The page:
Jessica and I have not only had the incredible opportunity to visit Bora Bora two times since starting this blog, but along our journey we have been grateful for all the personal relationships we have been able to develop. When we first traveled to Bora Bora for our honeymoon (before the blog) we did what most people do now and logged onto Amazon and bought “Moon Tahiti” travel guide by author David Stanley. We had no idea that 3 years later we would have the opportunity to actually exchange emails with and interview David Stanley himself. Below is our email exchange…
You’ve written incredible resources on traveling, how did you get your start in publishing?
I’ve traveled the world since the 1960s and in 1976 my journey took me to Indonesia. While there I used a slim guidebook called “Indonesia, a traveler’s notes” by Bill Dalton. Upon returning home I sent Dalton a summary of notes I’d scribbled in the margins of his book. Bill appreciated the feedback and we began corresponding. I told him about an island-hopping trip across the South Pacific that I intended to do the following year and offered to send him some notes which he could include as an appendix in his Indonesia book. Bill replied that the new edition of “Indonesia Handbook” was already overweight and that a separate guidebook was required. We agreed to co-author the new book with me doing all of the field research and Bill tying all the pieces together from his base in Michigan. The first edition of “South Pacific Handbook” was published in June 1979 and it became an instant success as there was nothing like it on the market.
Your guidebook “Moon Tahiti” is very thorough. What inspired you to write this book?
“Moon Tahiti” had its genesis in September 1989. Basically, we repackaged and expanded the French Polynesia chapter in “South Pacific Handbook” for the benefit of travelers who wouldn’t require information on other Pacific islands. By that time Frommer’s and Lonely Planet had produced French Polynesia guidebooks of their own and our spinoff guide was a response to the increasing competition.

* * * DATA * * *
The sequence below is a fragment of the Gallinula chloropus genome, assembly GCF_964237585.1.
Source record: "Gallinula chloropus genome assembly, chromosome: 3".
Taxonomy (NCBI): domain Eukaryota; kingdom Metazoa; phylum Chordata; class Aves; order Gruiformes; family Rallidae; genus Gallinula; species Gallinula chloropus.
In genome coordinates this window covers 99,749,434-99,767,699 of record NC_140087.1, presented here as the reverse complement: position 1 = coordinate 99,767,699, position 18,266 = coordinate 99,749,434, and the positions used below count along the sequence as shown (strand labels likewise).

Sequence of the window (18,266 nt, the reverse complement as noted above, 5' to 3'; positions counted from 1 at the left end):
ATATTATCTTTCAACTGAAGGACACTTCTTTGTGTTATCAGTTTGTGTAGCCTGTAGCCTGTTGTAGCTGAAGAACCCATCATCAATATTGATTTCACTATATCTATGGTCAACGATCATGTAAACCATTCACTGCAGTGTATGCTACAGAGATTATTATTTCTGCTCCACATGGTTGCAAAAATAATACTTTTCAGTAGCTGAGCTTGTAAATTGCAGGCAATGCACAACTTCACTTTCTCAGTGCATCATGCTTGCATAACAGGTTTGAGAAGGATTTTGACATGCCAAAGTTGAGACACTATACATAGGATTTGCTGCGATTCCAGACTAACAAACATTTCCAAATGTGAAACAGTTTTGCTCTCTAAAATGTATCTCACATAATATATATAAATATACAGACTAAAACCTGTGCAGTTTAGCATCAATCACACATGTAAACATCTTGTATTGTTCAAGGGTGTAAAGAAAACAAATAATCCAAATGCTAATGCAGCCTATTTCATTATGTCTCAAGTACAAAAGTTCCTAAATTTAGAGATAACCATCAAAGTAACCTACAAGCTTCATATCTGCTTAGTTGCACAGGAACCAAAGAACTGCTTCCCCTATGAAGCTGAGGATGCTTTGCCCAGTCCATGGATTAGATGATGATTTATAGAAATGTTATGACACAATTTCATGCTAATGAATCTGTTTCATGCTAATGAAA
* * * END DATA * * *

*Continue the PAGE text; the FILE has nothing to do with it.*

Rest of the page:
How many times have you been to Tahiti and her islands? And how has it changed over the years?
My first trip to French Polynesia was in May 1977 when I flew Pan American Airways from Los Angeles to American Samoa via Tahiti. Since then I’ve been back a dozen times researching various editions of my books. On that initial 1977 trip I remember camping freelance at Cook’s Bay, Moorea, and right in the center of Vaitape village on Bora Bora. Of course, that wouldn’t be allowed today. On several subsequent visits to Bora Bora I stayed at Chez Aime Mare in Vaitape which in 1982 cost CFP 700 a bed or CFP 2,000 including all meals. Chez Aime and all of the other low budget accommodations in Vaitape closed down in the early 1990s as the focus of tourism shifted to Matira Point. Travel to French Polynesia today is a lot more expensive than it was back then but there are still ways to do it on a budget and I’ve tried to outline them in my guide.
Do you write an outline before every book you write?
Before I embark on a trip I create a geographically-arranged list of everything I want to see and do. If I’m researching a guidebook the list can be several dozen pages long as virtually everything mentioned in the guide will be included. After the research trip, it’s very easy to see which facilities haven’t been checked as they won’t be crossed off the list. Later during the writing process I attempt to verify those entries by email, websites, or phone, and if that proves impossible, I simply delete them from the book. It’s a time consuming job.